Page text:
A team from the World Health Organization visited on Sunday a market in the central Chinese city of Wuhan, where many people were confirmed to have contracted the novel coronavirus in the initial stage of the outbreak in late 2019.
But it is uncertain whether the probe will help identify the origins of the virus, as more than a year has passed since the first infection case was spotted in Wuhan, a business and transportation hub with a population of some 11 million.
One of the experts told Kyodo News that the WHO group would inquire into how animals were traded at the market and interview those who are familiar with the mechanics of the place.
The WHO team consists of 10 experts, including Ken Maeda, a veterinary microbiologist at Japan's National Institute of Infectious Diseases. After quarantining for two weeks, they started a full-fledged investigation on Thursday.
The Wuhan market, where wild animals such as bats and snakes were sold alongside seafood, has been closed since January 2020.
During their stay in Wuhan possibly through early February, the experts are also planning to examine a research laboratory in the city, amid claims by some that the virus which causes the COVID-19 disease was accidentally released from there.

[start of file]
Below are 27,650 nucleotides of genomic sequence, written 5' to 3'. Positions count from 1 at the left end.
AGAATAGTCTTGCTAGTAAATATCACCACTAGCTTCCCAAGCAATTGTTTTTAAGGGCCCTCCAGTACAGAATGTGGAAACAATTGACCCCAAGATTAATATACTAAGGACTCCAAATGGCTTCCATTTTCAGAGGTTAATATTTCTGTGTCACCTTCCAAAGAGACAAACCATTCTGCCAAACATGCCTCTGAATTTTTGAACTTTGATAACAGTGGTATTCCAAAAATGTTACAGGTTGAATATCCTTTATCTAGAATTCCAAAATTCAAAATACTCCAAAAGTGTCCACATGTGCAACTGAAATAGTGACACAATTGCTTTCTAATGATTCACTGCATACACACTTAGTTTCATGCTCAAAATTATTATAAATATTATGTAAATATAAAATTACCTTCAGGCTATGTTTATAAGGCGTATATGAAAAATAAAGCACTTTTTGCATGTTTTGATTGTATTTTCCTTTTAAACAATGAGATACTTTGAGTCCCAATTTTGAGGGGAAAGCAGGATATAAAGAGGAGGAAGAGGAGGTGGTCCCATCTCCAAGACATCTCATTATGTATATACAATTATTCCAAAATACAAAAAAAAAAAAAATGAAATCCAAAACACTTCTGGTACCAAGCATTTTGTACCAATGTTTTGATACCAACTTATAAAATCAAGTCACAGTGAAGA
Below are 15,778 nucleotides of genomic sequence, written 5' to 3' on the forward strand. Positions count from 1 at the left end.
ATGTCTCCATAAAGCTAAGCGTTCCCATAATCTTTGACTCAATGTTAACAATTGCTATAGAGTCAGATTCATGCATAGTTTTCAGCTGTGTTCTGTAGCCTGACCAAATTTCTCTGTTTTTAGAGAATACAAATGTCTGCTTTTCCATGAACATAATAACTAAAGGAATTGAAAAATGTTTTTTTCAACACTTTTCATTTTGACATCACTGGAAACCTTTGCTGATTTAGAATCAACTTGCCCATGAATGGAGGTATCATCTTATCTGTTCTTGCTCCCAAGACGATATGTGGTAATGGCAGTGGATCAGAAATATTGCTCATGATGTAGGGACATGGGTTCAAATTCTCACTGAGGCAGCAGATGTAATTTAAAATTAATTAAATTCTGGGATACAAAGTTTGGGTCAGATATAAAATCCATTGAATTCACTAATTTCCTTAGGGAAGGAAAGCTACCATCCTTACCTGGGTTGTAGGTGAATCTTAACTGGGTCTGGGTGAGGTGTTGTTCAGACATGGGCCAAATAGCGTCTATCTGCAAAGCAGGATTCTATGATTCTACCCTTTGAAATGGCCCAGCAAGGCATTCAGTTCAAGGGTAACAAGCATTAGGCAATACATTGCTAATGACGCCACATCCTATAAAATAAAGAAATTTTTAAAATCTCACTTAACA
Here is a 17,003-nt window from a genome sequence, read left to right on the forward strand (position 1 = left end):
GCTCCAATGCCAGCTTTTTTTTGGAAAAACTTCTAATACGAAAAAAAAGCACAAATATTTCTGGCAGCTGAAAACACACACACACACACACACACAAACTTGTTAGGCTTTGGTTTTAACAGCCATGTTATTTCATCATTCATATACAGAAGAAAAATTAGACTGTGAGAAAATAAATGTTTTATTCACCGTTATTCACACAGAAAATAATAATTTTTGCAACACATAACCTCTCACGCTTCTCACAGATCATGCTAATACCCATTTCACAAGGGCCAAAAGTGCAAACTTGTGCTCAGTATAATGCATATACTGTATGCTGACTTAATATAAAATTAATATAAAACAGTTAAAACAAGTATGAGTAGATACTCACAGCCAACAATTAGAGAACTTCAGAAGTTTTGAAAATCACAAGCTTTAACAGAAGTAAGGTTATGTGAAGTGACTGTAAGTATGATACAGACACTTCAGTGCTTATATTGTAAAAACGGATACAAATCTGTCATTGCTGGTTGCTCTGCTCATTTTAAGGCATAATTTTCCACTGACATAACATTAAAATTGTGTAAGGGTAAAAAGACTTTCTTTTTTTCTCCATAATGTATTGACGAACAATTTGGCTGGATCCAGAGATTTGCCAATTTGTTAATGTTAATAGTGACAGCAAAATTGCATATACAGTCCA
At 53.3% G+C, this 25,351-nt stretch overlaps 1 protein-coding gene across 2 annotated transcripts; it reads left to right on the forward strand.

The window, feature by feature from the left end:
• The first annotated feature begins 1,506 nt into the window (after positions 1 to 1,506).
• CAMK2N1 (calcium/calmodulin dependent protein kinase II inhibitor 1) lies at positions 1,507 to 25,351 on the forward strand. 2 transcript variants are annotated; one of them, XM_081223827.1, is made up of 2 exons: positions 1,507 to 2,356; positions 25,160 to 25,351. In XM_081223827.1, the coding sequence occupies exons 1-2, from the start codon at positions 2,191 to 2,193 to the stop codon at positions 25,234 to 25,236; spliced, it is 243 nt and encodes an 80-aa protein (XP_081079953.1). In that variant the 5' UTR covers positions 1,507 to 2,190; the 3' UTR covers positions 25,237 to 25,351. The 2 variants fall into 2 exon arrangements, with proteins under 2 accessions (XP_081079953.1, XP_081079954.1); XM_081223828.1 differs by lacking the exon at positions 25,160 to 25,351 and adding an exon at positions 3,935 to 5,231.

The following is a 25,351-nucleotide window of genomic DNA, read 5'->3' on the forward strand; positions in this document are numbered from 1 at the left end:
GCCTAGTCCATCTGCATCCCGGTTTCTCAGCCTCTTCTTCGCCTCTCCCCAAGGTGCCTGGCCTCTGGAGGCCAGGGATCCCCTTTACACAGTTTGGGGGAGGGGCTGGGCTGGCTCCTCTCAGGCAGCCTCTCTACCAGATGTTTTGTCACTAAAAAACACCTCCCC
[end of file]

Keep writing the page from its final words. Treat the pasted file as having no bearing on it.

Last year, then U.S. President Donald Trump said he was confident the virus had originated from the infectious diseases lab and threatened to punish China for what he perceived as its lackluster response that allowed the virus to spread worldwide.
The WHO team had initially planned to visit China earlier this month, but its arrival was delayed after it took the experts longer to gain permission to enter the country.
WHO Director General Tedros Ghebreyesus said earlier he was "very disappointed" with China about the team's delay in getting into China.
Although the WHO sent a small group of experts to China for a preliminary probe in July, they did not visit the market or the laboratory in Wuhan.
Since first being detected in Wuhan, the virus erupted into a pandemic that has infected over 100 million people and caused more than 2.2 million deaths across the globe, according to data compiled by Johns Hopkins University.